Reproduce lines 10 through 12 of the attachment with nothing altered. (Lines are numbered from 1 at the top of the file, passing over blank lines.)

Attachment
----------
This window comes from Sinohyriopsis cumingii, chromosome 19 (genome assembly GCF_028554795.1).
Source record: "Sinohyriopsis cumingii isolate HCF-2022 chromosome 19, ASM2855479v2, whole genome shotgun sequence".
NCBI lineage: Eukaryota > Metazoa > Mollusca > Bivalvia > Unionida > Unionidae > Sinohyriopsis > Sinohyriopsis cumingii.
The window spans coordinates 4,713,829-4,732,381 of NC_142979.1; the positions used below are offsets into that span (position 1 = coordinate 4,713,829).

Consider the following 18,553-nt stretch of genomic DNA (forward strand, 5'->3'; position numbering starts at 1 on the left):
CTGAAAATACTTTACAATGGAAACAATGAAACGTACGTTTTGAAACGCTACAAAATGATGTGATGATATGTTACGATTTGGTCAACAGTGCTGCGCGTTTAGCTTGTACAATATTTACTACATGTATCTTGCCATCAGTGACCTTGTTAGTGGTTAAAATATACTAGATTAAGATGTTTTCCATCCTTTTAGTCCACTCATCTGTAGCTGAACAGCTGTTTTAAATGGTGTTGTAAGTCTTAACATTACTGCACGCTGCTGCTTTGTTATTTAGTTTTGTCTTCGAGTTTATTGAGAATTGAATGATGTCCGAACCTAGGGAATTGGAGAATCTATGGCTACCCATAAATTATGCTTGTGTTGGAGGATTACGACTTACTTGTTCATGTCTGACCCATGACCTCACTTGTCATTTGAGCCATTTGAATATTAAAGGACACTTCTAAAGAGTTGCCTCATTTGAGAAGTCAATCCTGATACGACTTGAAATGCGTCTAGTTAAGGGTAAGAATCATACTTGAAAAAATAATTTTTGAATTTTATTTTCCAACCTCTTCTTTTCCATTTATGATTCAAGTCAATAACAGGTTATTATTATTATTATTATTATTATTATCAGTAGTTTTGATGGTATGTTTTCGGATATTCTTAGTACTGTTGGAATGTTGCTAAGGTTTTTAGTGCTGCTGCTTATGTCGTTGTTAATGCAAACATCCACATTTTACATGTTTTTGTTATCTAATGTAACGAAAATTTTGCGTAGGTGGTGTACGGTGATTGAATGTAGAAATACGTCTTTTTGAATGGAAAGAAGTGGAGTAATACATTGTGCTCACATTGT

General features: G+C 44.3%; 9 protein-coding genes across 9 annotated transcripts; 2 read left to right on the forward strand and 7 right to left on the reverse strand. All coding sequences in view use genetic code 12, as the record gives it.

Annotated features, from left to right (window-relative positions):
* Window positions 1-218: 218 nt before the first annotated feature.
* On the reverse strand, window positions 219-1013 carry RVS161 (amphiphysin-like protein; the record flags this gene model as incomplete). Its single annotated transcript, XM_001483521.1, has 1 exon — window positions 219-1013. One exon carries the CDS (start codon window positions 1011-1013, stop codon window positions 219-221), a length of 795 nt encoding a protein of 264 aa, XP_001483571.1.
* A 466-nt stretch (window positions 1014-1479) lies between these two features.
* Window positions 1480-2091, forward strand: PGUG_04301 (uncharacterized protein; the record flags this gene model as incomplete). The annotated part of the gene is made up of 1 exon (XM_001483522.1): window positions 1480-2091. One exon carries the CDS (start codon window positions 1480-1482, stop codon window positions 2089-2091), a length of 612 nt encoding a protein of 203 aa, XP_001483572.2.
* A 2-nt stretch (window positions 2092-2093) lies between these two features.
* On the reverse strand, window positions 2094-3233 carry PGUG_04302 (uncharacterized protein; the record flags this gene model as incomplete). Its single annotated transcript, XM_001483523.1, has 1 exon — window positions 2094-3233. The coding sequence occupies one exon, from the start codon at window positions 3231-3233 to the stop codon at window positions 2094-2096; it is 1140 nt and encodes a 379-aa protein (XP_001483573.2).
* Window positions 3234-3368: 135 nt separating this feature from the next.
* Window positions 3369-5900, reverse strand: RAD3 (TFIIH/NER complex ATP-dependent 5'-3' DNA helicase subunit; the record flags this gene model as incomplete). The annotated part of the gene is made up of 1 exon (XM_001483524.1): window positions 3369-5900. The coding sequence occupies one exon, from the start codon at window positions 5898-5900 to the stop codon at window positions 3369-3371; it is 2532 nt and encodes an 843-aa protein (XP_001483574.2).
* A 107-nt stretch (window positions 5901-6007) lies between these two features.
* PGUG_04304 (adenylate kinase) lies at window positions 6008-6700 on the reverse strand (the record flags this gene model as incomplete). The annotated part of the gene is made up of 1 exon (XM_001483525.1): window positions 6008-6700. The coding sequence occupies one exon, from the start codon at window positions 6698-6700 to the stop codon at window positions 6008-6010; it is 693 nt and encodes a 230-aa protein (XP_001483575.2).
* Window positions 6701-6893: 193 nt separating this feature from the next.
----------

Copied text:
* On the reverse strand, window positions 219-1013 carry RVS161 (amphiphysin-like protein; the record flags this gene model as incomplete). Its single annotated transcript, XM_001483521.1, has 1 exon — window positions 219-1013. One exon carries the CDS (start codon window positions 1011-1013, stop codon window positions 219-221), a length of 795 nt encoding a protein of 264 aa, XP_001483571.1.
* A 466-nt stretch (window positions 1014-1479) lies between these two features.
* Window positions 1480-2091, forward strand: PGUG_04301 (uncharacterized protein; the record flags this gene model as incomplete). The annotated part of the gene is made up of 1 exon (XM_001483522.1): window positions 1480-2091. One exon carries the CDS (start codon window positions 1480-1482, stop codon window positions 2089-2091), a length of 612 nt encoding a protein of 203 aa, XP_001483572.2.